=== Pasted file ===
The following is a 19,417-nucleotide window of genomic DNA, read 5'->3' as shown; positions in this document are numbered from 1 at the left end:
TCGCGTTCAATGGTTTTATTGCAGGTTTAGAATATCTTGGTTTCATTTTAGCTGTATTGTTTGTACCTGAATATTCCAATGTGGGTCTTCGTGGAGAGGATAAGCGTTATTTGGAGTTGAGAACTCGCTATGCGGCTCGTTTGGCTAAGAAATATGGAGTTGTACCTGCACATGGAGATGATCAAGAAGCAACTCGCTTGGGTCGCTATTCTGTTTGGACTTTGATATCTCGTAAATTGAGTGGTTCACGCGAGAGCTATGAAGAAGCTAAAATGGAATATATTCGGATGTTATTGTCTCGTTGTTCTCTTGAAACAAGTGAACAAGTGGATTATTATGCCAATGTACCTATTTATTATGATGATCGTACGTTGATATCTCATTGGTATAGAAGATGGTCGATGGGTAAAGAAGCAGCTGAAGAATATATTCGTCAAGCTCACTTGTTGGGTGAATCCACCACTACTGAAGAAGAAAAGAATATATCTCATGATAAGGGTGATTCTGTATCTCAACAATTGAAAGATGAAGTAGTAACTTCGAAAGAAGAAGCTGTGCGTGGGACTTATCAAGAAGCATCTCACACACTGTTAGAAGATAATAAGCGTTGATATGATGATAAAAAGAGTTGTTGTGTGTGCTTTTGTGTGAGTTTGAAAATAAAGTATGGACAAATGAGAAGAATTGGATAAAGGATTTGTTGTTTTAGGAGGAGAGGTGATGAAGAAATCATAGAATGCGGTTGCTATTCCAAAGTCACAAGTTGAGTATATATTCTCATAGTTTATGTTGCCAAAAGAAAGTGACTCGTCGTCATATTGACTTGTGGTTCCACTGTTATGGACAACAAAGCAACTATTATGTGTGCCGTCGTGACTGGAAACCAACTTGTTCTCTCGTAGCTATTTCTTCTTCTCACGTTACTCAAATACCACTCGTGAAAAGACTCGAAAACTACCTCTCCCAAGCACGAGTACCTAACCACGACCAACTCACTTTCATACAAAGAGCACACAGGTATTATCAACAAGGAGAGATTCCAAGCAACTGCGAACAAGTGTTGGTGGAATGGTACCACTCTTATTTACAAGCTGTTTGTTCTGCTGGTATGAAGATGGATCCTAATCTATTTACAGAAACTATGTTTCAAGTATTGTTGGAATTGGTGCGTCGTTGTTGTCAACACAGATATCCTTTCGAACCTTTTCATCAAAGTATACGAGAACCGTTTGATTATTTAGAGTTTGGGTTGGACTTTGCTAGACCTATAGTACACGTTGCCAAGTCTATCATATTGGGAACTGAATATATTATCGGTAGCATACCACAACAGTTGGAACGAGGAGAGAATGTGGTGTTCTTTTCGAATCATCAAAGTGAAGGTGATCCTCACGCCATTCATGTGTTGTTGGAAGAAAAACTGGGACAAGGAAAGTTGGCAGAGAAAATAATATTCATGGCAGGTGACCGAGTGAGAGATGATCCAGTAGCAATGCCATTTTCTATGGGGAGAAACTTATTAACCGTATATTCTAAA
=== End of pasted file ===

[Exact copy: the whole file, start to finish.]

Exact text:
The following is a 19,417-nucleotide window of genomic DNA, read 5'->3' as shown; positions in this document are numbered from 1 at the left end:
TCGCGTTCAATGGTTTTATTGCAGGTTTAGAATATCTTGGTTTCATTTTAGCTGTATTGTTTGTACCTGAATATTCCAATGTGGGTCTTCGTGGAGAGGATAAGCGTTATTTGGAGTTGAGAACTCGCTATGCGGCTCGTTTGGCTAAGAAATATGGAGTTGTACCTGCACATGGAGATGATCAAGAAGCAACTCGCTTGGGTCGCTATTCTGTTTGGACTTTGATATCTCGTAAATTGAGTGGTTCACGCGAGAGCTATGAAGAAGCTAAAATGGAATATATTCGGATGTTATTGTCTCGTTGTTCTCTTGAAACAAGTGAACAAGTGGATTATTATGCCAATGTACCTATTTATTATGATGATCGTACGTTGATATCTCATTGGTATAGAAGATGGTCGATGGGTAAAGAAGCAGCTGAAGAATATATTCGTCAAGCTCACTTGTTGGGTGAATCCACCACTACTGAAGAAGAAAAGAATATATCTCATGATAAGGGTGATTCTGTATCTCAACAATTGAAAGATGAAGTAGTAACTTCGAAAGAAGAAGCTGTGCGTGGGACTTATCAAGAAGCATCTCACACACTGTTAGAAGATAATAAGCGTTGATATGATGATAAAAAGAGTTGTTGTGTGTGCTTTTGTGTGAGTTTGAAAATAAAGTATGGACAAATGAGAAGAATTGGATAAAGGATTTGTTGTTTTAGGAGGAGAGGTGATGAAGAAATCATAGAATGCGGTTGCTATTCCAAAGTCACAAGTTGAGTATATATTCTCATAGTTTATGTTGCCAAAAGAAAGTGACTCGTCGTCATATTGACTTGTGGTTCCACTGTTATGGACAACAAAGCAACTATTATGTGTGCCGTCGTGACTGGAAACCAACTTGTTCTCTCGTAGCTATTTCTTCTTCTCACGTTACTCAAATACCACTCGTGAAAAGACTCGAAAACTACCTCTCCCAAGCACGAGTACCTAACCACGACCAACTCACTTTCATACAAAGAGCACACAGGTATTATCAACAAGGAGAGATTCCAAGCAACTGCGAACAAGTGTTGGTGGAATGGTACCACTCTTATTTACAAGCTGTTTGTTCTGCTGGTATGAAGATGGATCCTAATCTATTTACAGAAACTATGTTTCAAGTATTGTTGGAATTGGTGCGTCGTTGTTGTCAACACAGATATCCTTTCGAACCTTTTCATCAAAGTATACGAGAACCGTTTGATTATTTAGAGTTTGGGTTGGACTTTGCTAGACCTATAGTACACGTTGCCAAGTCTATCATATTGGGAACTGAATATATTATCGGTAGCATACCACAACAGTTGGAACGAGGAGAGAATGTGGTGTTCTTTTCGAATCATCAAAGTGAAGGTGATCCTCACGCCATTCATGTGTTGTTGGAAGAAAAACTGGGACAAGGAAAGTTGGCAGAGAAAATAATATTCATGGCAGGTGACCGAGTGAGAGATGATCCAGTAGCAATGCCATTTTCTATGGGGAGAAACTTATTAACCGTATATTCTAAA